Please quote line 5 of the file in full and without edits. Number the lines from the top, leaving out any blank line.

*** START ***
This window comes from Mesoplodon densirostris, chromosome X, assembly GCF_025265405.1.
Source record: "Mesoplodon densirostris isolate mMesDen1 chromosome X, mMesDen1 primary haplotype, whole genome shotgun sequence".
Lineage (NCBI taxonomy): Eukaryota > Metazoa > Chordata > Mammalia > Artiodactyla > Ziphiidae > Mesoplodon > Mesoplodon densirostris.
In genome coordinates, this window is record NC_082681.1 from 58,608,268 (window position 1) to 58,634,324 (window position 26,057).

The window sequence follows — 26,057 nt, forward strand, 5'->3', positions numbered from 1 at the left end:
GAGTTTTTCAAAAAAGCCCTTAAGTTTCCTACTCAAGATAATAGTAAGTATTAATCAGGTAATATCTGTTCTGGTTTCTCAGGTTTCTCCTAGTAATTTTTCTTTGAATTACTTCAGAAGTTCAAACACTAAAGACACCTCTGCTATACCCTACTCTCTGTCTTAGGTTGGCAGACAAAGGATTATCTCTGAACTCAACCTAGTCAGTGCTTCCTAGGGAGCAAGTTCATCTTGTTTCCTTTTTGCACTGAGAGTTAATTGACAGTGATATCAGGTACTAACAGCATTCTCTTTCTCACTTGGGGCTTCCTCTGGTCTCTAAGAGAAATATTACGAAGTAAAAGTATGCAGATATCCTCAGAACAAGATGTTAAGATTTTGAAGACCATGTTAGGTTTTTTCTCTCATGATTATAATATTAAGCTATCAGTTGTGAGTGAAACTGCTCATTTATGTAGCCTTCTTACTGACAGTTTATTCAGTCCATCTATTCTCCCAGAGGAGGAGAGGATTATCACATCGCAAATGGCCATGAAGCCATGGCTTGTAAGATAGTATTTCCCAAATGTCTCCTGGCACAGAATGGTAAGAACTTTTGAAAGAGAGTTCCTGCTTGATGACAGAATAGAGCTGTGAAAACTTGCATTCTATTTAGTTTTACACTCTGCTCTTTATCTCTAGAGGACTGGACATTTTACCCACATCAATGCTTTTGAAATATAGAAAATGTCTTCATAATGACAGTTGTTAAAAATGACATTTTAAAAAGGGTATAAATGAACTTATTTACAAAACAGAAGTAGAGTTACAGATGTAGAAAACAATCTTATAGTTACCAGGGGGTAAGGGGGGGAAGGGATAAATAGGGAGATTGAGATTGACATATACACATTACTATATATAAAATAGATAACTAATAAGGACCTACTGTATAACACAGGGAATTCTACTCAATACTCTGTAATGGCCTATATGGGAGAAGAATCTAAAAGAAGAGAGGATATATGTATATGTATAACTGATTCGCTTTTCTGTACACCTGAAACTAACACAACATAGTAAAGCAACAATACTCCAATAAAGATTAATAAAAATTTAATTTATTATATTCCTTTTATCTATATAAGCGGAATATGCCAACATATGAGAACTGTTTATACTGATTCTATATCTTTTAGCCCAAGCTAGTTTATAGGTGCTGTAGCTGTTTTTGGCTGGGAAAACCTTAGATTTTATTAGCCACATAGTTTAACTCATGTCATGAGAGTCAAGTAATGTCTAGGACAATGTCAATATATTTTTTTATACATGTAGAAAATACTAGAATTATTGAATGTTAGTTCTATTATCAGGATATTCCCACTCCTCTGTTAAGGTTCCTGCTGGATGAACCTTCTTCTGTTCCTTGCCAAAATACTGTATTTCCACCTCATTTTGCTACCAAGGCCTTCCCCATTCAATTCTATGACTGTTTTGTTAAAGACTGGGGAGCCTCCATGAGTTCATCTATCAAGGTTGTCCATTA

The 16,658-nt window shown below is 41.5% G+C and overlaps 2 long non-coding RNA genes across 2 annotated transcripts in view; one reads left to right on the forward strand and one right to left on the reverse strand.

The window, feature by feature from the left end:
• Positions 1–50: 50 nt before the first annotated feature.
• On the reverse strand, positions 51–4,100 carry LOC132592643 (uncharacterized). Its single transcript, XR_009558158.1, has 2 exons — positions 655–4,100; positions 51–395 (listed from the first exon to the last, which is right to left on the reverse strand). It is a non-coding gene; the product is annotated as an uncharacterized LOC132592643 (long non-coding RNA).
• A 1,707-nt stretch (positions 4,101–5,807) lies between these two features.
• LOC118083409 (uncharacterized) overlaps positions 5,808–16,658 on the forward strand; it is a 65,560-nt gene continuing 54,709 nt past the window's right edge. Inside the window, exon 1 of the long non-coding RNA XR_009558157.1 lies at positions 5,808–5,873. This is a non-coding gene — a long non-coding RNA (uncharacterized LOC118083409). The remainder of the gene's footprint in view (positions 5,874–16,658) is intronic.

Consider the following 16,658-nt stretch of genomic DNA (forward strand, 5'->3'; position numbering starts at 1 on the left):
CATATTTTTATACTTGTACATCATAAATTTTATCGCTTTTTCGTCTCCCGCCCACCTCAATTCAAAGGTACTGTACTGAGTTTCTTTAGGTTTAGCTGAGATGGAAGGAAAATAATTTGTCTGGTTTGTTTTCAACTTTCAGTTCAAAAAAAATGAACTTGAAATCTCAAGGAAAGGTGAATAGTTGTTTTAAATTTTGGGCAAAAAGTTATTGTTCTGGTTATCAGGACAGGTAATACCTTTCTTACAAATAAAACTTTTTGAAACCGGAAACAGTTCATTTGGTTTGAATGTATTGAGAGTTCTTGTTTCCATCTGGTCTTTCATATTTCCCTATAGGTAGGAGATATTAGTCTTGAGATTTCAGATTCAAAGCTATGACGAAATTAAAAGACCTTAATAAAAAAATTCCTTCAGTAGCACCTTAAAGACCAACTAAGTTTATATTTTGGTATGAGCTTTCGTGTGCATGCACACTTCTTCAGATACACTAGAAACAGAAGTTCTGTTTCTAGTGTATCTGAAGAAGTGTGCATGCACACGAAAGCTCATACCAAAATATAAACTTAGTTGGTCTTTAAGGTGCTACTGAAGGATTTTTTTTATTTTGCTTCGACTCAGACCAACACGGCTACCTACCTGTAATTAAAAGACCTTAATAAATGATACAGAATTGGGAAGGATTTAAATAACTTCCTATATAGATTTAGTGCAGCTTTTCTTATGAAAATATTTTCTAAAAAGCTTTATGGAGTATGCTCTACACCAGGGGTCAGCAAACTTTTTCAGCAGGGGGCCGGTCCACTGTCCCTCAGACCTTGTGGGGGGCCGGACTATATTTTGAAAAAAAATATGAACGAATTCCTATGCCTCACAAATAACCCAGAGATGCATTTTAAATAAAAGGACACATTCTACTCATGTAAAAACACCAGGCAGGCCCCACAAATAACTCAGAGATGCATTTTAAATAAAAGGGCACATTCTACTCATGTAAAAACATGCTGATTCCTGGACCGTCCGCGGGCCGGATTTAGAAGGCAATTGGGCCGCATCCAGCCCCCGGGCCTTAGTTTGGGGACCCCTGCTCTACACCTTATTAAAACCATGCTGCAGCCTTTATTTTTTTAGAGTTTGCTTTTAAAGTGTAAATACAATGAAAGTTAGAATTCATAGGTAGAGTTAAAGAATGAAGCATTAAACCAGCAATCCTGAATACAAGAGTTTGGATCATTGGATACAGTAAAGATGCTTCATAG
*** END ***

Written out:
The window sequence follows — 26,057 nt, forward strand, 5'->3', positions numbered from 1 at the left end: